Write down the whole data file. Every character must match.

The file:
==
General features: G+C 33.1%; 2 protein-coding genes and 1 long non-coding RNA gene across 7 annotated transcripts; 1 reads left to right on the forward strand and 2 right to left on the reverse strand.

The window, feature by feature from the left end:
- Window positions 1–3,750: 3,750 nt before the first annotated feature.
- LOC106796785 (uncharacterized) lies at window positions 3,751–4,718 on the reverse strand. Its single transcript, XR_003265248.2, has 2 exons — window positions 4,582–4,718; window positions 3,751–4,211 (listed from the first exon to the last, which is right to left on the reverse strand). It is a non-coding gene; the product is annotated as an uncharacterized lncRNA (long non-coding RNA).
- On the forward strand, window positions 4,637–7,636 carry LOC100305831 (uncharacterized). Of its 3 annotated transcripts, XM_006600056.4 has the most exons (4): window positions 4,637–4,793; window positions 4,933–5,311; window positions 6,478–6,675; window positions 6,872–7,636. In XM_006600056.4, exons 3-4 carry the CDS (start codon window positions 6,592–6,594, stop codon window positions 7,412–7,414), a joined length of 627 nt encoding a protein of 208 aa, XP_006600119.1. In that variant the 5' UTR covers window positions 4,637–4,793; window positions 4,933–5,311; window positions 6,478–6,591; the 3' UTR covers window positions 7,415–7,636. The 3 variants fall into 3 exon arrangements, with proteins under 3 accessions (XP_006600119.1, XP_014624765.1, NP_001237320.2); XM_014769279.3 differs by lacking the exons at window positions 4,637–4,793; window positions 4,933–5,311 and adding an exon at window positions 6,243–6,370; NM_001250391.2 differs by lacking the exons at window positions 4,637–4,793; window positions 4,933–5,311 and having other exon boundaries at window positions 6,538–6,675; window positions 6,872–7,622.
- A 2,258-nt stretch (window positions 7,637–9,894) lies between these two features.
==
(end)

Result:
General features: G+C 33.1%; 2 protein-coding genes and 1 long non-coding RNA gene across 7 annotated transcripts; 1 reads left to right on the forward strand and 2 right to left on the reverse strand.

The window, feature by feature from the left end:
- Window positions 1–3,750: 3,750 nt before the first annotated feature.
- LOC106796785 (uncharacterized) lies at window positions 3,751–4,718 on the reverse strand. Its single transcript, XR_003265248.2, has 2 exons — window positions 4,582–4,718; window positions 3,751–4,211 (listed from the first exon to the last, which is right to left on the reverse strand). It is a non-coding gene; the product is annotated as an uncharacterized lncRNA (long non-coding RNA).
- On the forward strand, window positions 4,637–7,636 carry LOC100305831 (uncharacterized). Of its 3 annotated transcripts, XM_006600056.4 has the most exons (4): window positions 4,637–4,793; window positions 4,933–5,311; window positions 6,478–6,675; window positions 6,872–7,636. In XM_006600056.4, exons 3-4 carry the CDS (start codon window positions 6,592–6,594, stop codon window positions 7,412–7,414), a joined length of 627 nt encoding a protein of 208 aa, XP_006600119.1. In that variant the 5' UTR covers window positions 4,637–4,793; window positions 4,933–5,311; window positions 6,478–6,591; the 3' UTR covers window positions 7,415–7,636. The 3 variants fall into 3 exon arrangements, with proteins under 3 accessions (XP_006600119.1, XP_014624765.1, NP_001237320.2); XM_014769279.3 differs by lacking the exons at window positions 4,637–4,793; window positions 4,933–5,311 and adding an exon at window positions 6,243–6,370; NM_001250391.2 differs by lacking the exons at window positions 4,637–4,793; window positions 4,933–5,311 and having other exon boundaries at window positions 6,538–6,675; window positions 6,872–7,622.
- A 2,258-nt stretch (window positions 7,637–9,894) lies between these two features.